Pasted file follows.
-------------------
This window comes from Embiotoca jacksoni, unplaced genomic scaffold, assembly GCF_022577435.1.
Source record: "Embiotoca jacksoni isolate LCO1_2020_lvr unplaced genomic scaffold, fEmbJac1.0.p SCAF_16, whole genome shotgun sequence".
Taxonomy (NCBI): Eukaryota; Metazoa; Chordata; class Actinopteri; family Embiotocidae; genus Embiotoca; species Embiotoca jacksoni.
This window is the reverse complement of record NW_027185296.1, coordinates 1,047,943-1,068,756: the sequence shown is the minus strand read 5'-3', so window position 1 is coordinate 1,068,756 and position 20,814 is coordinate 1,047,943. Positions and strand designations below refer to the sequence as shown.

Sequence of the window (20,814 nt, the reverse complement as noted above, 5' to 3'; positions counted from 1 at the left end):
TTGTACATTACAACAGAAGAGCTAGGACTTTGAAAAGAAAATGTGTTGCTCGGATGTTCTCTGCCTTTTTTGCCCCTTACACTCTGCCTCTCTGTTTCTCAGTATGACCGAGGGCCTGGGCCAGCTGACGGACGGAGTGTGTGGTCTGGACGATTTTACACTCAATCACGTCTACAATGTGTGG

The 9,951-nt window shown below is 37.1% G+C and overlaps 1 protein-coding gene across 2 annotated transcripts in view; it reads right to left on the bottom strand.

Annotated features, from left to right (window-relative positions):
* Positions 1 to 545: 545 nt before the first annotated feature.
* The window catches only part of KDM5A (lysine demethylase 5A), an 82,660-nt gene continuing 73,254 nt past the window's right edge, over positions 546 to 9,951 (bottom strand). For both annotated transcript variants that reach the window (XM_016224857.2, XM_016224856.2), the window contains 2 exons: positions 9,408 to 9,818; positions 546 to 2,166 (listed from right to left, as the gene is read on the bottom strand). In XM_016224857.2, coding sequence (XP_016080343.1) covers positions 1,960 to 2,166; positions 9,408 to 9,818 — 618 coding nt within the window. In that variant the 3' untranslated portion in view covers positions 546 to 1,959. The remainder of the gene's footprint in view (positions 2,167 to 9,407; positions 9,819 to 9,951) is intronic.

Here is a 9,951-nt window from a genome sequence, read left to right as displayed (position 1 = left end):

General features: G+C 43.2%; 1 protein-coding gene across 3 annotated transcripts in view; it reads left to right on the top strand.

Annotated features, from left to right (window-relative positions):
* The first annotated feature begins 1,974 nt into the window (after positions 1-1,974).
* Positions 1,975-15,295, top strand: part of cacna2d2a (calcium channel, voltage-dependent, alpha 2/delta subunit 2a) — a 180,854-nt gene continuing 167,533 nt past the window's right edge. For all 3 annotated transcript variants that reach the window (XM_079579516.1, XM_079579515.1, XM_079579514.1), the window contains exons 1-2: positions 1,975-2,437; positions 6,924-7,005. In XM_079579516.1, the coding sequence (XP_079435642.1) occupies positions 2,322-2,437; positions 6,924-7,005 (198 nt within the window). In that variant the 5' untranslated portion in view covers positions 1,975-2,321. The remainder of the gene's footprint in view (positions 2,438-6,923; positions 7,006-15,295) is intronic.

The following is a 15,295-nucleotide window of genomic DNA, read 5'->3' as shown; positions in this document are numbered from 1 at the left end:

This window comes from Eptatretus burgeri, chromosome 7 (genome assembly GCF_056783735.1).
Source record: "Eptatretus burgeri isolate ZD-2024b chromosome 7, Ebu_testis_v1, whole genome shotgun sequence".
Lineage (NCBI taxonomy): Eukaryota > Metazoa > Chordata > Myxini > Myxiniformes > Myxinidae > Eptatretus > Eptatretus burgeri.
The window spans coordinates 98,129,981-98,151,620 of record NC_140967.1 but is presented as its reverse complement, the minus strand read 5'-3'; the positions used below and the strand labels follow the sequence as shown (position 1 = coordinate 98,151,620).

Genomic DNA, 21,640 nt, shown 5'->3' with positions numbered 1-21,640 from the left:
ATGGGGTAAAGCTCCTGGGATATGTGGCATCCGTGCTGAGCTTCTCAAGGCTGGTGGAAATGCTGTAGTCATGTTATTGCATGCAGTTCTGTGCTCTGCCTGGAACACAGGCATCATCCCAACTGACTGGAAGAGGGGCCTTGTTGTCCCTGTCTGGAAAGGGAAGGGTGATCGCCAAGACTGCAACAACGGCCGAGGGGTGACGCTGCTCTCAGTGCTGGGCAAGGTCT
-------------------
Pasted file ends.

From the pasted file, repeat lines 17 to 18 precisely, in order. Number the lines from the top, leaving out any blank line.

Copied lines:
This window comes from Eptatretus burgeri, chromosome 7 (genome assembly GCF_056783735.1).
Source record: "Eptatretus burgeri isolate ZD-2024b chromosome 7, Ebu_testis_v1, whole genome shotgun sequence".